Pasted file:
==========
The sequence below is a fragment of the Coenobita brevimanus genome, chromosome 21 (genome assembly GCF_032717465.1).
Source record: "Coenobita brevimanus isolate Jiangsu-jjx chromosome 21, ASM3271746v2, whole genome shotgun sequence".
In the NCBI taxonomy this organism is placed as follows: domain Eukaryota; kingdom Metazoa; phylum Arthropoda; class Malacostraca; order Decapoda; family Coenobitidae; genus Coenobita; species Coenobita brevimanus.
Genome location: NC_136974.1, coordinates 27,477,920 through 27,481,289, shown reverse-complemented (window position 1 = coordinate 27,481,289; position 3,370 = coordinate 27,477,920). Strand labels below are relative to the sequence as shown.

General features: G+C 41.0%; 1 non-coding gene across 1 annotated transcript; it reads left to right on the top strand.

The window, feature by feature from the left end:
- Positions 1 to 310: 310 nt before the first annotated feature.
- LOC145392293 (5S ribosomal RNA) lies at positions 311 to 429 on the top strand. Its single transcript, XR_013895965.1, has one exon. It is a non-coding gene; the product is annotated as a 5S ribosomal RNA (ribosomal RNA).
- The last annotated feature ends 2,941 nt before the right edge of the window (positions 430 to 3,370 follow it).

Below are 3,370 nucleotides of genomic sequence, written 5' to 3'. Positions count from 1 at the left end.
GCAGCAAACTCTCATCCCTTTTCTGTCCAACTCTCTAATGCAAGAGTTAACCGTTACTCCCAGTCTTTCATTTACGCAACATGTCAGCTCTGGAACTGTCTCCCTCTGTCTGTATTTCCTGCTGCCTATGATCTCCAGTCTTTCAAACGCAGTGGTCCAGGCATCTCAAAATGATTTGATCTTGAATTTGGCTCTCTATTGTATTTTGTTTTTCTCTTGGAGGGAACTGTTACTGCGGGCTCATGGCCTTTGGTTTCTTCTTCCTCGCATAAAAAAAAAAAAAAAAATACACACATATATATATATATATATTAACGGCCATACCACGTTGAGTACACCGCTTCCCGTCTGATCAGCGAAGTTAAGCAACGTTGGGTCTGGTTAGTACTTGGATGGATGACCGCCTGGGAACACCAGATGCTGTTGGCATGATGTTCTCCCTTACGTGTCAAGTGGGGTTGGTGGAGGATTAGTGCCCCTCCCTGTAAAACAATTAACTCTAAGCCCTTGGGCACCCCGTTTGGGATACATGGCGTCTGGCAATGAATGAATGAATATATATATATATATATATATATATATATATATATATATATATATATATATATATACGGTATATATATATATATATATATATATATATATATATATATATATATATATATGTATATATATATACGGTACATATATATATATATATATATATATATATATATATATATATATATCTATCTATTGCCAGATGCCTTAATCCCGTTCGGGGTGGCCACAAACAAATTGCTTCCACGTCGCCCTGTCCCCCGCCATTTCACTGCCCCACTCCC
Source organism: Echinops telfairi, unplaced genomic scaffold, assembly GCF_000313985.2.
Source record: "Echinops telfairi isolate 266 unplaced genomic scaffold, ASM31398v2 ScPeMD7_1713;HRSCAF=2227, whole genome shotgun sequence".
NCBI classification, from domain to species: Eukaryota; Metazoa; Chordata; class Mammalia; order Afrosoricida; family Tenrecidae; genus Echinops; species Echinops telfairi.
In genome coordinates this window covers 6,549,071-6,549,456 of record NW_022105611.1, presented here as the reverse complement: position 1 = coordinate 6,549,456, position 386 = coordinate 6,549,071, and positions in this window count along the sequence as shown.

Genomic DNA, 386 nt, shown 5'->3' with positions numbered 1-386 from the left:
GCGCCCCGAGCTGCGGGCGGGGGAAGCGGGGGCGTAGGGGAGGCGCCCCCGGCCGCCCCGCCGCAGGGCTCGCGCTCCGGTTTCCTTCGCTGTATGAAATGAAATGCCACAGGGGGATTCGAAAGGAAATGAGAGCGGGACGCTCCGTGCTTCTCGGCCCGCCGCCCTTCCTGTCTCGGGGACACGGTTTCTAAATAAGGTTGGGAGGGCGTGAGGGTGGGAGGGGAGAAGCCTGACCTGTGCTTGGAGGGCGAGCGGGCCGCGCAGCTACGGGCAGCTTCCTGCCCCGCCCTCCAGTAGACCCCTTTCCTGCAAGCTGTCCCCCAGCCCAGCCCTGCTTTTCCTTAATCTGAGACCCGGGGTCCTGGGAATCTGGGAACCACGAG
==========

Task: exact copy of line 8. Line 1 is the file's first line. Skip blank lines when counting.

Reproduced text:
- LOC145392293 (5S ribosomal RNA) lies at positions 311 to 429 on the top strand. Its single transcript, XR_013895965.1, has one exon. It is a non-coding gene; the product is annotated as a 5S ribosomal RNA (ribosomal RNA).